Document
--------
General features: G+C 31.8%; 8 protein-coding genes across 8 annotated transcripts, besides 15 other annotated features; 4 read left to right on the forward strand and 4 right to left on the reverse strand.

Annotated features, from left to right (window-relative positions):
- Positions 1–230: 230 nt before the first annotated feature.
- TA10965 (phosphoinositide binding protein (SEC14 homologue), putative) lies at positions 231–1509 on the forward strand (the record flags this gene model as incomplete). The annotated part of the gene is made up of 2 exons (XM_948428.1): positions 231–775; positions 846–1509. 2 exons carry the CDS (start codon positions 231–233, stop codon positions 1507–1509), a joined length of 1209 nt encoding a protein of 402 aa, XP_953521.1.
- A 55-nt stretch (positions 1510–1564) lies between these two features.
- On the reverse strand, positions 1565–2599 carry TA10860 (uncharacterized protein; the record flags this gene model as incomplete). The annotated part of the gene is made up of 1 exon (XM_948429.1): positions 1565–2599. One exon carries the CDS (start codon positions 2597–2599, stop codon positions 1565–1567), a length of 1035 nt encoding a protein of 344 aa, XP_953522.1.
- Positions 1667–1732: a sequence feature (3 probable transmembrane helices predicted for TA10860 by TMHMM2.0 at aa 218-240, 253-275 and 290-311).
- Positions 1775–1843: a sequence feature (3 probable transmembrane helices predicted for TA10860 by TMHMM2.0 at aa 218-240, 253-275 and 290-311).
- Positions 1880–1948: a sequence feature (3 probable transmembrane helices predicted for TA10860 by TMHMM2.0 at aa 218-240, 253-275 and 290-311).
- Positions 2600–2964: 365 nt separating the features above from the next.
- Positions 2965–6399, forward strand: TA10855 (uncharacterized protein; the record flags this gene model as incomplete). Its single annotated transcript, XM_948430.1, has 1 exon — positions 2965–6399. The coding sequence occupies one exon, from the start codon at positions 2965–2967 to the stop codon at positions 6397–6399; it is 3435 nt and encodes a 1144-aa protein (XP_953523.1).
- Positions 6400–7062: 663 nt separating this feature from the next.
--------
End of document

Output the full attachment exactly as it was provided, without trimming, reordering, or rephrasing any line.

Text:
General features: G+C 31.8%; 8 protein-coding genes across 8 annotated transcripts, besides 15 other annotated features; 4 read left to right on the forward strand and 4 right to left on the reverse strand.

Annotated features, from left to right (window-relative positions):
- Positions 1–230: 230 nt before the first annotated feature.
- TA10965 (phosphoinositide binding protein (SEC14 homologue), putative) lies at positions 231–1509 on the forward strand (the record flags this gene model as incomplete). The annotated part of the gene is made up of 2 exons (XM_948428.1): positions 231–775; positions 846–1509. 2 exons carry the CDS (start codon positions 231–233, stop codon positions 1507–1509), a joined length of 1209 nt encoding a protein of 402 aa, XP_953521.1.
- A 55-nt stretch (positions 1510–1564) lies between these two features.
- On the reverse strand, positions 1565–2599 carry TA10860 (uncharacterized protein; the record flags this gene model as incomplete). The annotated part of the gene is made up of 1 exon (XM_948429.1): positions 1565–2599. One exon carries the CDS (start codon positions 2597–2599, stop codon positions 1565–1567), a length of 1035 nt encoding a protein of 344 aa, XP_953522.1.
- Positions 1667–1732: a sequence feature (3 probable transmembrane helices predicted for TA10860 by TMHMM2.0 at aa 218-240, 253-275 and 290-311).
- Positions 1775–1843: a sequence feature (3 probable transmembrane helices predicted for TA10860 by TMHMM2.0 at aa 218-240, 253-275 and 290-311).
- Positions 1880–1948: a sequence feature (3 probable transmembrane helices predicted for TA10860 by TMHMM2.0 at aa 218-240, 253-275 and 290-311).
- Positions 2600–2964: 365 nt separating the features above from the next.
- Positions 2965–6399, forward strand: TA10855 (uncharacterized protein; the record flags this gene model as incomplete). Its single annotated transcript, XM_948430.1, has 1 exon — positions 2965–6399. The coding sequence occupies one exon, from the start codon at positions 2965–2967 to the stop codon at positions 6397–6399; it is 3435 nt and encodes a 1144-aa protein (XP_953523.1).
- Positions 6400–7062: 663 nt separating this feature from the next.